“One of the things that I kept consistent is training with Michael Whittlesey, my college coach. He just kept me on the same thing. With the Olympics coming up so quickly, I’m going to stay with what works and just keep rolling with that.”
His brief ’20 indoor season showed he was on the right track, with a 2:17.41 kilo in Boston (moving to No. 3 in U.S. history), followed by a 2nd behind Brazier at Millrose in 1:45.70. Then he won the USATF crown in 1:46.67.
When the shutdown came, Hoppel found that the biggest challenge was training in solitude. “That was probably the biggest difficulty of all,” he says, “but for the most part, I feel like I’ve been doing well.” A big plus, he adds, is the extra time he was able to spend with his family back home in Texas.
Fitness-wise, it all worked. “I’m used to developing slowly with races and seeing my progress through that. I was going into it a little blind, but as for training, it was phenomenal. I was expecting to do the best I ever had, but it was just weird, I didn’t know where I was.”
So now he continues to look ahead to Tokyo and points beyond. Some of the lessons he’s learned will no doubt shape his pathway.
For one, look at his breakout ’19 campaign, some 27 individual races including heats. For a world-class 800 practitioner, it’s a heavy load. Yet it reveals something fascinating about the man.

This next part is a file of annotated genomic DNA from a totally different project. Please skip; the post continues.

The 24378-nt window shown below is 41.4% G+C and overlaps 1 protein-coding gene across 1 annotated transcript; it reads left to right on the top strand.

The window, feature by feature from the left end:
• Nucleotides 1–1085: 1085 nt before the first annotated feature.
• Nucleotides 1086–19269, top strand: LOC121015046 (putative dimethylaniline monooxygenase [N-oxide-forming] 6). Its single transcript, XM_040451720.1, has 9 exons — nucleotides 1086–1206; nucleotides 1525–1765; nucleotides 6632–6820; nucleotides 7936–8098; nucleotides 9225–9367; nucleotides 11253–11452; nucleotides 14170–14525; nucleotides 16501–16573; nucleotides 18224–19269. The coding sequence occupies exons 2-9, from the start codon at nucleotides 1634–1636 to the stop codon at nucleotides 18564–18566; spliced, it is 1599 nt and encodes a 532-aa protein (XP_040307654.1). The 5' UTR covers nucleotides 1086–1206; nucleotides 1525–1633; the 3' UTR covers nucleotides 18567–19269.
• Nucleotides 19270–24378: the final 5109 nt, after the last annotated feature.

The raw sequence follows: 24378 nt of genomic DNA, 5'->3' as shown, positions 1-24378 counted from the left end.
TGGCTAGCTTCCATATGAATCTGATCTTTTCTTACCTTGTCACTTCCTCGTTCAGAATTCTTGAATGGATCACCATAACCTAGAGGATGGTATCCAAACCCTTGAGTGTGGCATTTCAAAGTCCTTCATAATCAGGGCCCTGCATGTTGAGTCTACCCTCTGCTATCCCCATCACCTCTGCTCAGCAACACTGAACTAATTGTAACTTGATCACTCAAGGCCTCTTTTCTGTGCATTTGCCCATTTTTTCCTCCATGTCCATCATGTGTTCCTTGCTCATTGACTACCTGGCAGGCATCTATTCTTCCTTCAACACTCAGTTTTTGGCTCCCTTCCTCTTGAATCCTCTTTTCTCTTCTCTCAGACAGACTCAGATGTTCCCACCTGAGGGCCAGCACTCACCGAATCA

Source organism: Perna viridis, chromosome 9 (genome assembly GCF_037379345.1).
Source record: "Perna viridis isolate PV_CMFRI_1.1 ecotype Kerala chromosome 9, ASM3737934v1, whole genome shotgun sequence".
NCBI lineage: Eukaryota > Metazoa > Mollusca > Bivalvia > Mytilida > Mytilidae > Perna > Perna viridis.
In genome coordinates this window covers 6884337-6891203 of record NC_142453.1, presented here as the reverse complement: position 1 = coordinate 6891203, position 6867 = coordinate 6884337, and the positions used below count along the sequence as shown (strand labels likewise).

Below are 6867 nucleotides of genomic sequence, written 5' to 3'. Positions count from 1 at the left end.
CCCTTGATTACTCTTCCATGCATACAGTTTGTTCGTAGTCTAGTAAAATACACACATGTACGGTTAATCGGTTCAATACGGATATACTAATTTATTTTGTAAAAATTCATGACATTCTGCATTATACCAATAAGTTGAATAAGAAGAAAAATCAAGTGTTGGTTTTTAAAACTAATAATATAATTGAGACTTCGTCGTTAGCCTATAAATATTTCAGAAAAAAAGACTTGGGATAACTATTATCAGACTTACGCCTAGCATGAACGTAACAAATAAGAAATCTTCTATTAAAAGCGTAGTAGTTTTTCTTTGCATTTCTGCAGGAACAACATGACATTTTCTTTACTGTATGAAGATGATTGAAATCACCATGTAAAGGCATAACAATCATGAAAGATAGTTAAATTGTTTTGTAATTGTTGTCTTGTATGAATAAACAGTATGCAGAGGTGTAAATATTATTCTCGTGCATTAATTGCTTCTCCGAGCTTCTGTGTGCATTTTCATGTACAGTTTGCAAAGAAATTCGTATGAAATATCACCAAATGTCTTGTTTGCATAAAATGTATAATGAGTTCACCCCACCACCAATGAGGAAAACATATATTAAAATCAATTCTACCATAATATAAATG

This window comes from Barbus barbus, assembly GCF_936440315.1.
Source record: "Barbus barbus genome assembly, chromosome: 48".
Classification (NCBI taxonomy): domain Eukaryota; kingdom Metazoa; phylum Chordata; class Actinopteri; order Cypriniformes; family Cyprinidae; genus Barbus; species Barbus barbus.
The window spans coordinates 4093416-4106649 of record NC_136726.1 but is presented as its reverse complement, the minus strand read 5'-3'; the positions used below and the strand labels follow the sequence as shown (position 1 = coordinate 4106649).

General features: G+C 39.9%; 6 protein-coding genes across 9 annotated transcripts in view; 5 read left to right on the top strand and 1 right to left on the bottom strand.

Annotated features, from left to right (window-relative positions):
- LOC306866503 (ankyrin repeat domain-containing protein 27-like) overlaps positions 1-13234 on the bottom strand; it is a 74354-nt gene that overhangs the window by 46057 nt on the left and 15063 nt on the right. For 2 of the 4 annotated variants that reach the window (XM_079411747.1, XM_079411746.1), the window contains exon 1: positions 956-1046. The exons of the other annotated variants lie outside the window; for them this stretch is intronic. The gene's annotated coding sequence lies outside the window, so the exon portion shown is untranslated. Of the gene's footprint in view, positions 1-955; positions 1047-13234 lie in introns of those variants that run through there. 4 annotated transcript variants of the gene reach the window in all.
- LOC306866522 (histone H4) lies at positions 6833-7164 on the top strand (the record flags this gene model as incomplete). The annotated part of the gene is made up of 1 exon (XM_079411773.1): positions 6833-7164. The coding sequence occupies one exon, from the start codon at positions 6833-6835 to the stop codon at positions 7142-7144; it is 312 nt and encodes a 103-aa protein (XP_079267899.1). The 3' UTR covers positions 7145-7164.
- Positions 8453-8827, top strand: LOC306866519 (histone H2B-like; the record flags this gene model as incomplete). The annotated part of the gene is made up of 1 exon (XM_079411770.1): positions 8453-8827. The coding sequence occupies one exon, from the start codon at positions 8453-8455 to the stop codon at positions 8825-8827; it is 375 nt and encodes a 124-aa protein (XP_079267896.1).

When asked whether it was tough to recover from that season, he replies, “Not necessarily. Once the season ends, I take two weeks off. I feel like I’m really good at recovery and that’s how I get the best of training. Even day-to-day I can recover. Me and Whit see that as a strength with the championship racing where we go through three rounds. I’ve already done well with that. Every day, I feel back at 100%.
“Other guys might feel beat up and stuff, but I don’t know, I feel like it wasn’t bad. That’s why I love to do as much as I can.”
Quick recovery through the rounds certainly showed in Doha, where over 4 days he churned out times of 1:46.01, 1:45.95 and his 1:44.25 PR. No sign of long-term fatigue either, as he had run races in each of the 8 previous months.